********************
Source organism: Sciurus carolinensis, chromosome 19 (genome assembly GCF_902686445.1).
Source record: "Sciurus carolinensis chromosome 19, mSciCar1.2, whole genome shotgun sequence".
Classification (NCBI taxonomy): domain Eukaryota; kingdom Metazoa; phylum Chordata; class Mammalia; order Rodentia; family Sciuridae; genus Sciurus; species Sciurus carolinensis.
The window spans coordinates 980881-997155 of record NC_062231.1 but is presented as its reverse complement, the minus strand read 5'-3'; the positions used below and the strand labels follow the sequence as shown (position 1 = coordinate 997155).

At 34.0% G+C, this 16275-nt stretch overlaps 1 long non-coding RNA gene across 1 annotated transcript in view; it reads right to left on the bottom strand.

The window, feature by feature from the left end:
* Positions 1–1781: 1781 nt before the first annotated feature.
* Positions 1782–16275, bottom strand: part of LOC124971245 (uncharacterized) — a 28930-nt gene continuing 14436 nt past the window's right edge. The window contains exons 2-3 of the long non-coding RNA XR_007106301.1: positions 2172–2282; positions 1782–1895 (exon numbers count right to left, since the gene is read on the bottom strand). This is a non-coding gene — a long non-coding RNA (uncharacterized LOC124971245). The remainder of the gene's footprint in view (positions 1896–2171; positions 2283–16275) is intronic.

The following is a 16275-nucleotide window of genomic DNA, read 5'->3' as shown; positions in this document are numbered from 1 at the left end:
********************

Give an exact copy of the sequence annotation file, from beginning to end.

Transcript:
Source organism: Sciurus carolinensis, chromosome 19 (genome assembly GCF_902686445.1).
Source record: "Sciurus carolinensis chromosome 19, mSciCar1.2, whole genome shotgun sequence".
Classification (NCBI taxonomy): domain Eukaryota; kingdom Metazoa; phylum Chordata; class Mammalia; order Rodentia; family Sciuridae; genus Sciurus; species Sciurus carolinensis.
The window spans coordinates 980881-997155 of record NC_062231.1 but is presented as its reverse complement, the minus strand read 5'-3'; the positions used below and the strand labels follow the sequence as shown (position 1 = coordinate 997155).

At 34.0% G+C, this 16275-nt stretch overlaps 1 long non-coding RNA gene across 1 annotated transcript in view; it reads right to left on the bottom strand.

The window, feature by feature from the left end:
* Positions 1–1781: 1781 nt before the first annotated feature.
* Positions 1782–16275, bottom strand: part of LOC124971245 (uncharacterized) — a 28930-nt gene continuing 14436 nt past the window's right edge. The window contains exons 2-3 of the long non-coding RNA XR_007106301.1: positions 2172–2282; positions 1782–1895 (exon numbers count right to left, since the gene is read on the bottom strand). This is a non-coding gene — a long non-coding RNA (uncharacterized LOC124971245). The remainder of the gene's footprint in view (positions 1896–2171; positions 2283–16275) is intronic.

The following is a 16275-nucleotide window of genomic DNA, read 5'->3' as shown; positions in this document are numbered from 1 at the left end: